Once, Hot Hatches conjured images of fake Burberry set caps at jaunty angles, loud exhausts, and beards fashioned into faint outlines on a face. “Da Boyz” gathered like flocks of gulls in distant car parks comparing the sizes of their mods, and doing whatever “Da Boyz” do when they concentrate en masse . To make matters Clio R.S. 200 Sport gaycarboys (5)worse, their hatches were about as comfortable as riding a wooden toboggan over a cobbled street while being simultaneously whacked in the kidneys with both a cricket bat and a house brick. And, that was before “Da Boyz” got at them with their spanners. It was a hideous experience. Long trips necessitated frequent comfort stops, if only to allow a battered body short reprieves.

It is a different story now because the hot hatch went and got all posh and luxurious. As mad as it sounds, I see a touch of mid-century Italian in the Clio, and that’s not a bad thing by any means. If you don’t like a bit of Italian, there is something wrong with you.  I can imagine a short film clip with some 50’s music playing while the voice-over says “Just perfect”. There are blankets and baskets in the boot with a lightly chilled bottle of champers lovingly nestled on a lap. There are just 2 boys or 2 girls on board. All it needs is a huge sunshine roof.

The clever concealed rear door handles lend a coupe look to a 5 door hatch, and the black 18” wheels onClio R.S. 200 Sport gaycarboys (7) the Cup show the flashy racing style red brake callipers. There is no real need for the rear black diffuser and rectangular twin exhausts, but it lends a touch of “look at me” to the driving experience. Just the thing for driving up and down “the Strip”. The doors are deeply sculptured and deliciously curvaceous making the Clio look like a piece of artwork. The rump is pert and cheeky just the way I like them.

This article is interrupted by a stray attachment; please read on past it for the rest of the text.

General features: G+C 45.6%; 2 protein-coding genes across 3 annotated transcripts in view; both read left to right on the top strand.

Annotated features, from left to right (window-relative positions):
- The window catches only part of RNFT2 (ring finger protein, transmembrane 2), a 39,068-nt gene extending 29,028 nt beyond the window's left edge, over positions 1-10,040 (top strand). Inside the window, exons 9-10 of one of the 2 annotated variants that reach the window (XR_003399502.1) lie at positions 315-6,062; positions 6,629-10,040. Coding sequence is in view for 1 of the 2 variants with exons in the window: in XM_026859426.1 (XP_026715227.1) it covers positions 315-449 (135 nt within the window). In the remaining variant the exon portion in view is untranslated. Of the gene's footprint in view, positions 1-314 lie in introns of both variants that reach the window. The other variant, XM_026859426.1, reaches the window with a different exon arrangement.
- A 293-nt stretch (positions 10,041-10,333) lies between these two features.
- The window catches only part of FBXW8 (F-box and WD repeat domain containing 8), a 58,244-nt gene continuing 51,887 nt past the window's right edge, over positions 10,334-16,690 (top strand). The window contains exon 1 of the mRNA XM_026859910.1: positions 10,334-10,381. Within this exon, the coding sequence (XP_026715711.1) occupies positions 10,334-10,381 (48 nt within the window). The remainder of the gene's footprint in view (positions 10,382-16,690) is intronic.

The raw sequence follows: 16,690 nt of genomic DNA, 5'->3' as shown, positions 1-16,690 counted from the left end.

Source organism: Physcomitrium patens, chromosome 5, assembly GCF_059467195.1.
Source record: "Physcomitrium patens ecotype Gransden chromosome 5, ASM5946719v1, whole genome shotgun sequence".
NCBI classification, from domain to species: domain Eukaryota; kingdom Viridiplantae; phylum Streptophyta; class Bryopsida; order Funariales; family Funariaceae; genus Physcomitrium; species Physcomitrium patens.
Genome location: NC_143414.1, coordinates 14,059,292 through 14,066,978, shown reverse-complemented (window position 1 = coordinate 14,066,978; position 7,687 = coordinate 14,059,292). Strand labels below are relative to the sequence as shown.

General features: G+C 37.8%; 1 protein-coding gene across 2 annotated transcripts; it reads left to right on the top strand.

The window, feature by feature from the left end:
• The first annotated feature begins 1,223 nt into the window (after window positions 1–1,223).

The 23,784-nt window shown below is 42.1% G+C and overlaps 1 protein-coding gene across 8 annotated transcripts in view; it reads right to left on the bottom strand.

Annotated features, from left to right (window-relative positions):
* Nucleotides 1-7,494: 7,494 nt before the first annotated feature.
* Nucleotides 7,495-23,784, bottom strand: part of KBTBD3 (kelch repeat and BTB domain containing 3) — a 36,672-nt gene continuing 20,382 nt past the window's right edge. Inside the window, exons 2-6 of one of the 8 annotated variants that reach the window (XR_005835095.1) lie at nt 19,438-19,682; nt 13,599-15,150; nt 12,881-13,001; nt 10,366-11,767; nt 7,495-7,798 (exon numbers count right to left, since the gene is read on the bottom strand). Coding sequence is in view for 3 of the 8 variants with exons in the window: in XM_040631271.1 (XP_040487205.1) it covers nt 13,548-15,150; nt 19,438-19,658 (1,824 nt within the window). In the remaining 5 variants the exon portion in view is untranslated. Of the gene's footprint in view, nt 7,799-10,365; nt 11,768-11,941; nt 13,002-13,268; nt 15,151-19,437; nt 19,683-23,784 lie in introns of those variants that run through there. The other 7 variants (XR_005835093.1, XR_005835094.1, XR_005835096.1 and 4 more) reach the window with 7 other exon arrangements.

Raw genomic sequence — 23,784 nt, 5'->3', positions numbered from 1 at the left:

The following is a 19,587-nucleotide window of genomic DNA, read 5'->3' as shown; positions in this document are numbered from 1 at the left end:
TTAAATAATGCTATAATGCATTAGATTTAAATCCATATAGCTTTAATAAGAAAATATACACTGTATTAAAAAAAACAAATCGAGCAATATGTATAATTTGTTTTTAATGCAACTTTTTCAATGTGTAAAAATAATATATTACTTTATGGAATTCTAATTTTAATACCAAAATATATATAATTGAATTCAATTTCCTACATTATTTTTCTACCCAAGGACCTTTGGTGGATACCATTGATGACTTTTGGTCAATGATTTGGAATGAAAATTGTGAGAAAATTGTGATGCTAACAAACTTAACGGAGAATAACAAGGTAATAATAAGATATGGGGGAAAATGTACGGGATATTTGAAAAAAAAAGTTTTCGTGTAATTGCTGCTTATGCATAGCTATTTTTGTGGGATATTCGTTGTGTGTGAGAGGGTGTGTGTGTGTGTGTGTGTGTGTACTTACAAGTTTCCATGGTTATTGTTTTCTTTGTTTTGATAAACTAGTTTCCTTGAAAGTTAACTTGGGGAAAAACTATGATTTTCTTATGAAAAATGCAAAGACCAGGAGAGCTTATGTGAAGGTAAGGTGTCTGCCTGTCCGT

The Hot Hatch market is intensely completive and against the Clio, VW’s Polo GTi looks a little frumpy, and while Peugeot’s 208 GTi is drop-dead gorgeous, it is yet to prove itself. Clio RS has 147 kw as does the 208 with the Polo coming in at more conservative 132 kw. The Clio will take 95ron whereas the other two will have hissie fits if they aren’t given 98ron cocktails to sip. That’s a considerable saving at 20c a litre over the life of your ownership. Think how many rounds of drinks that is.

The Renault has a particularly clever Smart Key system. Like other brands, you secrete the key about your person and as you approach the car, the interior lights illuminate so you can check that nobody is hiding in the back seats (that you don’t want to be there). You can enter and start without having to use the key, but the clever part is when you leave. You simply walk away. The Clio knows you’re in a rush to get to happy hour, so she locks her doors for you with a reassuring “beep”. I like that feature very much and is common across the brand.

There is no hiding the bijou cabin’s diminutive dimensions. Still, if you don’t want a city car, don’t buy one. The rear seat is for short friends on short trips only. Some would argue that’s a good thing. It cuts down on free loaders.

Inside, everything is beautifully set out, but there are a few signs that she was originally a left hand drive. Clio R.S. 200 cup gaycarboysThe starter button is on the passenger side of the centre console and the blinkers are on the left hand side of the steering column. It doesn’t take long to get used to, and in the meanwhile you’ll have a smudged windscreen to enjoy. The bane of my life is French auxiliary control stalks mounted behind steering wheel. All 3 French car makers do it. They are impossible to use if you aren’t fully conversant with the functions. Unlike buttons mounted on the face of the steering wheel, those mounted on stalks are covered by the steering wheel itself. You could break a nail trying to get at them, and break your brain trying to remember what they buttons do. It’s not a total loass, there are still wheel mounted buttons to control the cruise control/speed limiter but there are not backlit. In a spasm of Frenchness, the on/off button for these functions in next to the hand brake. Why, just, why? The cup holders don’t hold man-sized cups either. They’re probably designed for nothing more than un espresso s’il vous plait.